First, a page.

Student Innovators Use "Story Maps" to Network and Collaborate to Solve Development Challenges
Early this month, we helped design and lead a Student Summit sponsored by USAID’s Higher Education Solutions Network (HESN). We started with what we thought would be a simple idea – to visualize the work of eight university development labs and their partners funded by HESN. At the end of the summit, we came away with a greater appreciation of how students like us can be a driving force for change and innovation as we created story maps and presented our ideas in an Innovation Marketplace.
A major feature of the Student Summit was the “Story Map” competition sponsored by Esri. Students from different university development labs collaborated to create Story Maps depicting how the work of individual labs could be visualized, both geographically and topically. What we soon came to realize, however, was that the real value of this exercise was not in the mapping itself, but in the conversations it sparked among the students as we began to notice opportunities for collaboration across the network. While leaders of our labs discussed operations, we explored possibilities for student-driven cooperation and envisioned disruptive innovations to address development challenges across the network.
AidData Senior Research Assistant Cate Johnson works on her Story Map for the Esri student competition with Daniel Ninsiima from Michigan State University and Cauam Ferreira Cardoso from MIT. Their Story Map placed first in the competition.
Coming away from the Student Summit experience, we felt empowered. Cate gained a vision of how her work with AidData fits into the big picture of international development. Lauren was convinced that the value and impact of USAID’s HESN network grows as a result of giving students a personal stake in the work. Rachel understood that she doesn’t need to wait fifteen years down the road to have an impact on the international development community.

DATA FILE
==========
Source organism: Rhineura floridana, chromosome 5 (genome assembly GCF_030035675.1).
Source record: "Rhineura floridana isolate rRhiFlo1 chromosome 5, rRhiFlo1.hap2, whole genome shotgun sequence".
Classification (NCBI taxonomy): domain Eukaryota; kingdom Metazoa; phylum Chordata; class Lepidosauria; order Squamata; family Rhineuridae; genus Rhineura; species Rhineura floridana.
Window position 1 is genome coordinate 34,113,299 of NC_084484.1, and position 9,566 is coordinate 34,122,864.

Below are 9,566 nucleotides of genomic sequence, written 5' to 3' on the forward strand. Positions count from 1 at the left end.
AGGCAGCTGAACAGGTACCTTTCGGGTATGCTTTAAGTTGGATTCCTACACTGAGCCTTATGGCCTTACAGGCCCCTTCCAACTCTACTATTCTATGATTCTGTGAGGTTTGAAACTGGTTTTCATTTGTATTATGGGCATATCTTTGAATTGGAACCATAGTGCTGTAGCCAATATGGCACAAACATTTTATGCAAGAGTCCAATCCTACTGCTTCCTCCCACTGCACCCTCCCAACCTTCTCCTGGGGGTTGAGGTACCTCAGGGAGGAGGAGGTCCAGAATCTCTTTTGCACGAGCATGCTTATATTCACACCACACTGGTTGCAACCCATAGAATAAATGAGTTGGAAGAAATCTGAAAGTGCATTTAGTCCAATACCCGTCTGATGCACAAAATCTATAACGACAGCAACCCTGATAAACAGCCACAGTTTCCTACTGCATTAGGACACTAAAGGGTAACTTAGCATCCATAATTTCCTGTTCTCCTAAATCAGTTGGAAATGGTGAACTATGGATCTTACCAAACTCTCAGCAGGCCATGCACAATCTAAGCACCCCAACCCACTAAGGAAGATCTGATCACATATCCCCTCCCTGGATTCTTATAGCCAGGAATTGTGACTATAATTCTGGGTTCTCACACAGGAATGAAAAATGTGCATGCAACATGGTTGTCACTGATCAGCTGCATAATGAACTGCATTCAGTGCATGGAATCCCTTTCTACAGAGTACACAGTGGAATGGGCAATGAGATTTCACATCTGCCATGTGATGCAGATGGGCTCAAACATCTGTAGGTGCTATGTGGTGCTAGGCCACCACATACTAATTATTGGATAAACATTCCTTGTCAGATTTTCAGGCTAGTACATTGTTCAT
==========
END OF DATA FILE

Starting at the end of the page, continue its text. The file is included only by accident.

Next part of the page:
Working with our university development labs and USAID, our perspectives and ideas are being heard. Students created 6 dynamic story maps and presented 28 innovations to the leaders of USAID and our university development labs. From our perspective, this demonstrates that students are not only eager to learn, but also bought in to their potential to contribute meaningfully to the HESN network as USAID seeks to look at some of the most difficult development challenges in new ways.
As students at the College of William and Mary and research assistants at AidData, we saw the first Student Summit as a call to action for university development labs to find common ground with their students, foster collaboration across the labs, and use these relationships to fuel the next generation of innovative research and products that will be game changers in international development.
If you would like to begin to see where the possibilities of these collaborative efforts lie, take a look at the winning StoryMap competition submissions depicting stories of the impact of HESN collaboration. These maps are just the beginning.
Lauren Harrison, Cate Johsnon, and Rachel Benavides are senior Research Assistants at AidData at the College of William and Mary.